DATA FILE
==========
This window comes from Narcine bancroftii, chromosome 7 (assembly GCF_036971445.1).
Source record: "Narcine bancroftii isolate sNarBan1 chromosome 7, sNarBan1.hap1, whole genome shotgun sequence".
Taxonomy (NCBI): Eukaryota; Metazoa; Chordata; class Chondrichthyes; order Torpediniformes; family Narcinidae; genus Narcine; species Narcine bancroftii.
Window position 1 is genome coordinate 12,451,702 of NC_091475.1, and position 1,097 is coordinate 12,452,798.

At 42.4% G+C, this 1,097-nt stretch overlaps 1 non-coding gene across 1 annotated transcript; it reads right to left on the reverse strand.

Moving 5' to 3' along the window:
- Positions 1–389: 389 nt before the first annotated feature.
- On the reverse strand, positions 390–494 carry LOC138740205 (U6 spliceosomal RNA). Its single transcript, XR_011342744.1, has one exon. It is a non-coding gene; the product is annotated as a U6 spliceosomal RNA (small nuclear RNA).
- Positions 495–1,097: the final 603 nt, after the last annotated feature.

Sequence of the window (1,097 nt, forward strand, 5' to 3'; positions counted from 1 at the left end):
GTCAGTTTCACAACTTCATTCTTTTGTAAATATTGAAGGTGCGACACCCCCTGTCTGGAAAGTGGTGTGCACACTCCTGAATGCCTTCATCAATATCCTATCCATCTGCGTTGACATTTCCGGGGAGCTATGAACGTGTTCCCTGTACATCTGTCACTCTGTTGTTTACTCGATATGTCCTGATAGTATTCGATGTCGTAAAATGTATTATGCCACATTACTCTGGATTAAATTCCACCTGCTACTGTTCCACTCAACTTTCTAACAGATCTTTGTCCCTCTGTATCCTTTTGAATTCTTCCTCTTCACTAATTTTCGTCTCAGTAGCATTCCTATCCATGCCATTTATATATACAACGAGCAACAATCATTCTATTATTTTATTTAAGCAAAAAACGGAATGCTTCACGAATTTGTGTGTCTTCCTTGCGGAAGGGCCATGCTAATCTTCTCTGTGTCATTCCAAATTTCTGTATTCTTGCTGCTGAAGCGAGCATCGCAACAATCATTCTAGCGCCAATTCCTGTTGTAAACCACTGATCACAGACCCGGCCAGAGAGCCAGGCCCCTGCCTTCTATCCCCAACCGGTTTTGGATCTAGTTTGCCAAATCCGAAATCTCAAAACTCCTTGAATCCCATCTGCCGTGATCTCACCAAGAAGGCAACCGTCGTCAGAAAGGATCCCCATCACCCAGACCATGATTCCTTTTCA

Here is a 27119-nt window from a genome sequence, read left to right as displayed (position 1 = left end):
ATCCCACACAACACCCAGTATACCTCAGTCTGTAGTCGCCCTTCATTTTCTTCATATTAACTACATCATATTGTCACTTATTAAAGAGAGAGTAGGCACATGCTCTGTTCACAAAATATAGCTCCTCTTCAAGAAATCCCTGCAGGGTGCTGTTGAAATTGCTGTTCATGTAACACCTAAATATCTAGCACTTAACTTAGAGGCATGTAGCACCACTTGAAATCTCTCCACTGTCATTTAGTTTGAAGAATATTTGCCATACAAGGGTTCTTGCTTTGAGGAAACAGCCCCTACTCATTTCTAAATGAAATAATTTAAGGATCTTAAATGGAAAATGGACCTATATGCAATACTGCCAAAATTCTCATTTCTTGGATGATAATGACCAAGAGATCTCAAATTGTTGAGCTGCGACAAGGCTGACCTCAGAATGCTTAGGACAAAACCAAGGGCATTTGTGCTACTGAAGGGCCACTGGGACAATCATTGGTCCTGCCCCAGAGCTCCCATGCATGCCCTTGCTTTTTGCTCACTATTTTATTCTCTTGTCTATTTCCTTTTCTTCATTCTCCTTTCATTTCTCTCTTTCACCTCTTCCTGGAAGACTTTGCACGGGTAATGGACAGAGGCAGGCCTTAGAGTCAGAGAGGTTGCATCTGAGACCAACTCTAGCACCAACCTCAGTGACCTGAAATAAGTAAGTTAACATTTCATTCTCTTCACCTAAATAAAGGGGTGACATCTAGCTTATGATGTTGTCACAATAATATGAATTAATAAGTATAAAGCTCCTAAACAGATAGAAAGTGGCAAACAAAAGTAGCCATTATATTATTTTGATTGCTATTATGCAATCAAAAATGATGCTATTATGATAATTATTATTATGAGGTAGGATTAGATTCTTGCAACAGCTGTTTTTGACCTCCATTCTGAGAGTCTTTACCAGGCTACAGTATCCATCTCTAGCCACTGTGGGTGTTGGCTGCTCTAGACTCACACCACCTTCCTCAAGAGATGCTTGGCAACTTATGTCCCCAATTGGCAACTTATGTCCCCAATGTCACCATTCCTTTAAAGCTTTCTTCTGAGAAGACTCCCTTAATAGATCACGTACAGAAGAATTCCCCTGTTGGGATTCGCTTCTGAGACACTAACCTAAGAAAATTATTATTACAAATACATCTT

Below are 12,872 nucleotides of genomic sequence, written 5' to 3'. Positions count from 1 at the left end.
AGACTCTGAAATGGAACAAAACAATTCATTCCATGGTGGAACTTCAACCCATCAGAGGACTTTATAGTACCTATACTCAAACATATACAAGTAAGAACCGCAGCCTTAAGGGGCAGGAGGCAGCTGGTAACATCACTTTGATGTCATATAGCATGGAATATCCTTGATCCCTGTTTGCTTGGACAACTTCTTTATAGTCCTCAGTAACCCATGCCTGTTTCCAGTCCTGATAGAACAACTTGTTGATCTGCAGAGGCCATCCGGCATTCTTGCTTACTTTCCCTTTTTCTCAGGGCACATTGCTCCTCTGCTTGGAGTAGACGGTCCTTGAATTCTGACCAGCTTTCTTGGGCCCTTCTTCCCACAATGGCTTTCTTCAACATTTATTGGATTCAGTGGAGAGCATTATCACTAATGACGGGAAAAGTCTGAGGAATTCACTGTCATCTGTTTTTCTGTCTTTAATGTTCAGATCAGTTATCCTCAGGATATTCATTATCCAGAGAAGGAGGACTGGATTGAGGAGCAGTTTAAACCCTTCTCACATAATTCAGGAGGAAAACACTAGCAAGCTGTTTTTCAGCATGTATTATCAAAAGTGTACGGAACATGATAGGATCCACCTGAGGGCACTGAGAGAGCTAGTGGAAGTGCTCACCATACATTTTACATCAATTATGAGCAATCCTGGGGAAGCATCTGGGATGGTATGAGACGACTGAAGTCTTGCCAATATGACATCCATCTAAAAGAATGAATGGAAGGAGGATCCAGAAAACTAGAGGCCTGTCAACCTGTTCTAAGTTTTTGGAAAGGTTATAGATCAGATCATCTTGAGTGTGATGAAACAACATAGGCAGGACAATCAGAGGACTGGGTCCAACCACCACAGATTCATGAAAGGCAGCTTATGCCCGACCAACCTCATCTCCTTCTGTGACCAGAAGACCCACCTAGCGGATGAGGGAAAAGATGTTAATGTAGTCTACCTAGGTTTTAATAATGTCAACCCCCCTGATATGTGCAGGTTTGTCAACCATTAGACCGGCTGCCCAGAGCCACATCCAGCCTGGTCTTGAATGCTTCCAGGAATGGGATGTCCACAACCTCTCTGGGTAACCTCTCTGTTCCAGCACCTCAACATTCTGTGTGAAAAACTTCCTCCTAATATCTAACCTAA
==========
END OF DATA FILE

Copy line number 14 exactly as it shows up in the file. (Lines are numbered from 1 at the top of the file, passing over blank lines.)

Below are 12,872 nucleotides of genomic sequence, written 5' to 3'. Positions count from 1 at the left end.